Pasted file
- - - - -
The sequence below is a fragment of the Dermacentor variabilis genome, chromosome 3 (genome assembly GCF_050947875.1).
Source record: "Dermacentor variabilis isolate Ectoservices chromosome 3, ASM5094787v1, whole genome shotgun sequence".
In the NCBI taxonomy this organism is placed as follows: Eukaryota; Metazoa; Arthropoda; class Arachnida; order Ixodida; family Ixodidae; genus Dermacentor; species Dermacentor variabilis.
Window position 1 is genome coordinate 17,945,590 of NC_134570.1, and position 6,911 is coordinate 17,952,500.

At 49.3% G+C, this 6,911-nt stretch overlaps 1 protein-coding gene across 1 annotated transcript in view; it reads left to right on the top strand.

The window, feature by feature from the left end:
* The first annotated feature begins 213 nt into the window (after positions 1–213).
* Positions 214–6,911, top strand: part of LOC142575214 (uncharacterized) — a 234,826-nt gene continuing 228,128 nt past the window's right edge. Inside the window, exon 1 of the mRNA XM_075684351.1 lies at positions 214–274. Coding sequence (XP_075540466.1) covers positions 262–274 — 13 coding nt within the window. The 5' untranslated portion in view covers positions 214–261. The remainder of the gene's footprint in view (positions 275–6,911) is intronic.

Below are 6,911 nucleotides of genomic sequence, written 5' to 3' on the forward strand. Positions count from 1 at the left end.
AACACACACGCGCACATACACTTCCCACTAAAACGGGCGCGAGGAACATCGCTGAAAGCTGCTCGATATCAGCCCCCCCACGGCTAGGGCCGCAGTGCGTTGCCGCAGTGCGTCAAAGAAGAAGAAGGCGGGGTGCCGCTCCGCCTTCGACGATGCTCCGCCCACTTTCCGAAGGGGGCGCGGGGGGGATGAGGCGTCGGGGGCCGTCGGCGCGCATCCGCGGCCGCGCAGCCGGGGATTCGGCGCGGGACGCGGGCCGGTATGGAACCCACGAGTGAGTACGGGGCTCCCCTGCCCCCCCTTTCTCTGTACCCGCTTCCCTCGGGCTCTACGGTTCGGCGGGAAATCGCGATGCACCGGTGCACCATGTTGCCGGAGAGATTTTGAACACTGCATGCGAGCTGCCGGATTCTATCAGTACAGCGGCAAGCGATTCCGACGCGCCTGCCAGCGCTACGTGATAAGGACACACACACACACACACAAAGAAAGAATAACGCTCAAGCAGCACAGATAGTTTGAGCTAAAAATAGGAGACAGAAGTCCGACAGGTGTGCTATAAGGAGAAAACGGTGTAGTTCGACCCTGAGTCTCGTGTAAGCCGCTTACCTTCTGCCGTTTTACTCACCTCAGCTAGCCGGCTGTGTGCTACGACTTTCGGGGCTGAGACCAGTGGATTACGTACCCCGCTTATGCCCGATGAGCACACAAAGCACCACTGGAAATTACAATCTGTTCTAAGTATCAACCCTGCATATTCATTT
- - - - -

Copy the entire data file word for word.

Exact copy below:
The sequence below is a fragment of the Dermacentor variabilis genome, chromosome 3 (genome assembly GCF_050947875.1).
Source record: "Dermacentor variabilis isolate Ectoservices chromosome 3, ASM5094787v1, whole genome shotgun sequence".
In the NCBI taxonomy this organism is placed as follows: Eukaryota; Metazoa; Arthropoda; class Arachnida; order Ixodida; family Ixodidae; genus Dermacentor; species Dermacentor variabilis.
Window position 1 is genome coordinate 17,945,590 of NC_134570.1, and position 6,911 is coordinate 17,952,500.

At 49.3% G+C, this 6,911-nt stretch overlaps 1 protein-coding gene across 1 annotated transcript in view; it reads left to right on the top strand.

The window, feature by feature from the left end:
* The first annotated feature begins 213 nt into the window (after positions 1–213).
* Positions 214–6,911, top strand: part of LOC142575214 (uncharacterized) — a 234,826-nt gene continuing 228,128 nt past the window's right edge. Inside the window, exon 1 of the mRNA XM_075684351.1 lies at positions 214–274. Coding sequence (XP_075540466.1) covers positions 262–274 — 13 coding nt within the window. The 5' untranslated portion in view covers positions 214–261. The remainder of the gene's footprint in view (positions 275–6,911) is intronic.

Below are 6,911 nucleotides of genomic sequence, written 5' to 3' on the forward strand. Positions count from 1 at the left end.
AACACACACGCGCACATACACTTCCCACTAAAACGGGCGCGAGGAACATCGCTGAAAGCTGCTCGATATCAGCCCCCCCACGGCTAGGGCCGCAGTGCGTTGCCGCAGTGCGTCAAAGAAGAAGAAGGCGGGGTGCCGCTCCGCCTTCGACGATGCTCCGCCCACTTTCCGAAGGGGGCGCGGGGGGGATGAGGCGTCGGGGGCCGTCGGCGCGCATCCGCGGCCGCGCAGCCGGGGATTCGGCGCGGGACGCGGGCCGGTATGGAACCCACGAGTGAGTACGGGGCTCCCCTGCCCCCCCTTTCTCTGTACCCGCTTCCCTCGGGCTCTACGGTTCGGCGGGAAATCGCGATGCACCGGTGCACCATGTTGCCGGAGAGATTTTGAACACTGCATGCGAGCTGCCGGATTCTATCAGTACAGCGGCAAGCGATTCCGACGCGCCTGCCAGCGCTACGTGATAAGGACACACACACACACACACAAAGAAAGAATAACGCTCAAGCAGCACAGATAGTTTGAGCTAAAAATAGGAGACAGAAGTCCGACAGGTGTGCTATAAGGAGAAAACGGTGTAGTTCGACCCTGAGTCTCGTGTAAGCCGCTTACCTTCTGCCGTTTTACTCACCTCAGCTAGCCGGCTGTGTGCTACGACTTTCGGGGCTGAGACCAGTGGATTACGTACCCCGCTTATGCCCGATGAGCACACAAAGCACCACTGGAAATTACAATCTGTTCTAAGTATCAACCCTGCATATTCATTT